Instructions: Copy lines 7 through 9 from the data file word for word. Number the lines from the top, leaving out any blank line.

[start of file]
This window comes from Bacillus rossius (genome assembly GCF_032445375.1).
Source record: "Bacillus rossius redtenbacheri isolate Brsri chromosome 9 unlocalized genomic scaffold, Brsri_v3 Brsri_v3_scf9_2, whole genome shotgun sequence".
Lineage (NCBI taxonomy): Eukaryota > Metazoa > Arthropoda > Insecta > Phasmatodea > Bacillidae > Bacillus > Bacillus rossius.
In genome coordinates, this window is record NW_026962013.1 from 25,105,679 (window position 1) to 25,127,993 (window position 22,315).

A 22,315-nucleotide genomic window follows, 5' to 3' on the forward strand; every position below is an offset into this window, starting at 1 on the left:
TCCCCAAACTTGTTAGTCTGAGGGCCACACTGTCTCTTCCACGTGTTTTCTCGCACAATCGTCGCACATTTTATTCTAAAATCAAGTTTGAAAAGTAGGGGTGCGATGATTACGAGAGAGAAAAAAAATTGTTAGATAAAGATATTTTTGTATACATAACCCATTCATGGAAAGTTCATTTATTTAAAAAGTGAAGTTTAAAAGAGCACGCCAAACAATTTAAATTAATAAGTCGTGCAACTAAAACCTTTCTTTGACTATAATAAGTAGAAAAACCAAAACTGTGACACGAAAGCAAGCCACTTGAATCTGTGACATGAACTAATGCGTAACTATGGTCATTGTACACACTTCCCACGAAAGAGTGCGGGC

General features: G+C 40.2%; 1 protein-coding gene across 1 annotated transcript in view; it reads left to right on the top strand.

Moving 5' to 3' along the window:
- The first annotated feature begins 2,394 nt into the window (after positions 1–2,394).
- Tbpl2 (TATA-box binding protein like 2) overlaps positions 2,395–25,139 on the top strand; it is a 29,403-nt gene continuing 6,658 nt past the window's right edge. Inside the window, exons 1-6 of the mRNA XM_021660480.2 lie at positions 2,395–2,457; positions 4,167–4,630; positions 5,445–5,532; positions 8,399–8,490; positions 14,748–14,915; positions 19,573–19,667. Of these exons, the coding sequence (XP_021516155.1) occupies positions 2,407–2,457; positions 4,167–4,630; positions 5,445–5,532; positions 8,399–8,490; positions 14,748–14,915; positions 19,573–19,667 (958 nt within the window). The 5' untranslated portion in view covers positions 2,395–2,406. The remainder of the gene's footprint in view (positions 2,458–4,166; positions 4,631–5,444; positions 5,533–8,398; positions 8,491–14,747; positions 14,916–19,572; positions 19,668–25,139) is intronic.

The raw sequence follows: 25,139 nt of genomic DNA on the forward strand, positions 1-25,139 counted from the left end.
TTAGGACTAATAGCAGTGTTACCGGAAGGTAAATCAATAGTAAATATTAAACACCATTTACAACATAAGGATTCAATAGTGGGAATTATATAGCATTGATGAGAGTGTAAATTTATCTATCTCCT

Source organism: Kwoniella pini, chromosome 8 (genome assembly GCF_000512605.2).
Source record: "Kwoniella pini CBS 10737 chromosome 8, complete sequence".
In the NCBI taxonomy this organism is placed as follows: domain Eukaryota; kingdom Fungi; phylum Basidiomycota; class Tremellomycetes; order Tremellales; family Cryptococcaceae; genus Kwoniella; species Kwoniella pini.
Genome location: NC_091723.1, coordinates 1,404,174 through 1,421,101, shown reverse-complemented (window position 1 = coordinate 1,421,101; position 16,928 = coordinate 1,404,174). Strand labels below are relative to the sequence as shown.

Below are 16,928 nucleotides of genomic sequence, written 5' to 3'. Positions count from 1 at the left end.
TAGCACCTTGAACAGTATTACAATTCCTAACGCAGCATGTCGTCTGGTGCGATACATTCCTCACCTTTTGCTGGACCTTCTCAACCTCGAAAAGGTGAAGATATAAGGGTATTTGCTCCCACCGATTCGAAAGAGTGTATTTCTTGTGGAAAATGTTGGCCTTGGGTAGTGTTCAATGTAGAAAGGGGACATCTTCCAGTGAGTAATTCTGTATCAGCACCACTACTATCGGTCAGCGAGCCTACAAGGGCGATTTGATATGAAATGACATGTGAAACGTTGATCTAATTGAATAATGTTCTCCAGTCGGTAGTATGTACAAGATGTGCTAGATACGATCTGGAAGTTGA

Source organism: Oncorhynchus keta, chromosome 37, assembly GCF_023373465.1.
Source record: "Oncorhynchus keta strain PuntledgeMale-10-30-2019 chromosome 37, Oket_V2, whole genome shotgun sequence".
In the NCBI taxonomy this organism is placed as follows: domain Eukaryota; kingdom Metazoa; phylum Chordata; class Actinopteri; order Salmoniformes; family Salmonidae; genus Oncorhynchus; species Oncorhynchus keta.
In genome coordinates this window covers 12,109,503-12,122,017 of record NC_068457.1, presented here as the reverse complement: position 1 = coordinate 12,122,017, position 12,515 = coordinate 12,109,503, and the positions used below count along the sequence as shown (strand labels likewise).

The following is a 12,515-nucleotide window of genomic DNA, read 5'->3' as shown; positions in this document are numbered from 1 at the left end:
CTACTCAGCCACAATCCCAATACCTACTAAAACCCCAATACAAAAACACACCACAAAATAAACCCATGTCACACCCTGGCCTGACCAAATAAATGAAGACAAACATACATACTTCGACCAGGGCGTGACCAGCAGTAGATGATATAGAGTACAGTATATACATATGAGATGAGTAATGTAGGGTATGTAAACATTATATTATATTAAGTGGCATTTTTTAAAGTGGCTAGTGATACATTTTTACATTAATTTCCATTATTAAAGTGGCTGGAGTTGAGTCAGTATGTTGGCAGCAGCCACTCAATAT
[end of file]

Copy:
General features: G+C 40.2%; 1 protein-coding gene across 1 annotated transcript in view; it reads left to right on the top strand.

Moving 5' to 3' along the window:
- The first annotated feature begins 2,394 nt into the window (after positions 1–2,394).